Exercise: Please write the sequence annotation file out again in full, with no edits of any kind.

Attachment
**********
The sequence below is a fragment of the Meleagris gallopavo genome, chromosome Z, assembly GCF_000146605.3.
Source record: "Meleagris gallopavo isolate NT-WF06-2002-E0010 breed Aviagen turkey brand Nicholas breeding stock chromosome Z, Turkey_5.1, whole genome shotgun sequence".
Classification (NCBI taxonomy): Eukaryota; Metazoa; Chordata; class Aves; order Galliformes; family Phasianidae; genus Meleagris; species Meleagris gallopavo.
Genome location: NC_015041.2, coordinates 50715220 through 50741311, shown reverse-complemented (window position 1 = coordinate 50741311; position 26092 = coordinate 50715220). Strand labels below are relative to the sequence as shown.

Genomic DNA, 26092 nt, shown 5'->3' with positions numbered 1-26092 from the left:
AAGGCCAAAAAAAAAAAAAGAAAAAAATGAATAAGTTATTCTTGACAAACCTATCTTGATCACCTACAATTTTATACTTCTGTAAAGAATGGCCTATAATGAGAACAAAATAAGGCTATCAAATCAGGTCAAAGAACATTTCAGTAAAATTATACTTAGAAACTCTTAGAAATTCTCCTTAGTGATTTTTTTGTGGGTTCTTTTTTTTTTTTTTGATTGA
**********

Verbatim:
The sequence below is a fragment of the Meleagris gallopavo genome, chromosome Z, assembly GCF_000146605.3.
Source record: "Meleagris gallopavo isolate NT-WF06-2002-E0010 breed Aviagen turkey brand Nicholas breeding stock chromosome Z, Turkey_5.1, whole genome shotgun sequence".
Classification (NCBI taxonomy): Eukaryota; Metazoa; Chordata; class Aves; order Galliformes; family Phasianidae; genus Meleagris; species Meleagris gallopavo.
Genome location: NC_015041.2, coordinates 50715220 through 50741311, shown reverse-complemented (window position 1 = coordinate 50741311; position 26092 = coordinate 50715220). Strand labels below are relative to the sequence as shown.

Genomic DNA, 26092 nt, shown 5'->3' with positions numbered 1-26092 from the left:
AAGGCCAAAAAAAAAAAAAGAAAAAAATGAATAAGTTATTCTTGACAAACCTATCTTGATCACCTACAATTTTATACTTCTGTAAAGAATGGCCTATAATGAGAACAAAATAAGGCTATCAAATCAGGTCAAAGAACATTTCAGTAAAATTATACTTAGAAACTCTTAGAAATTCTCCTTAGTGATTTTTTTGTGGGTTCTTTTTTTTTTTTTTGATTGA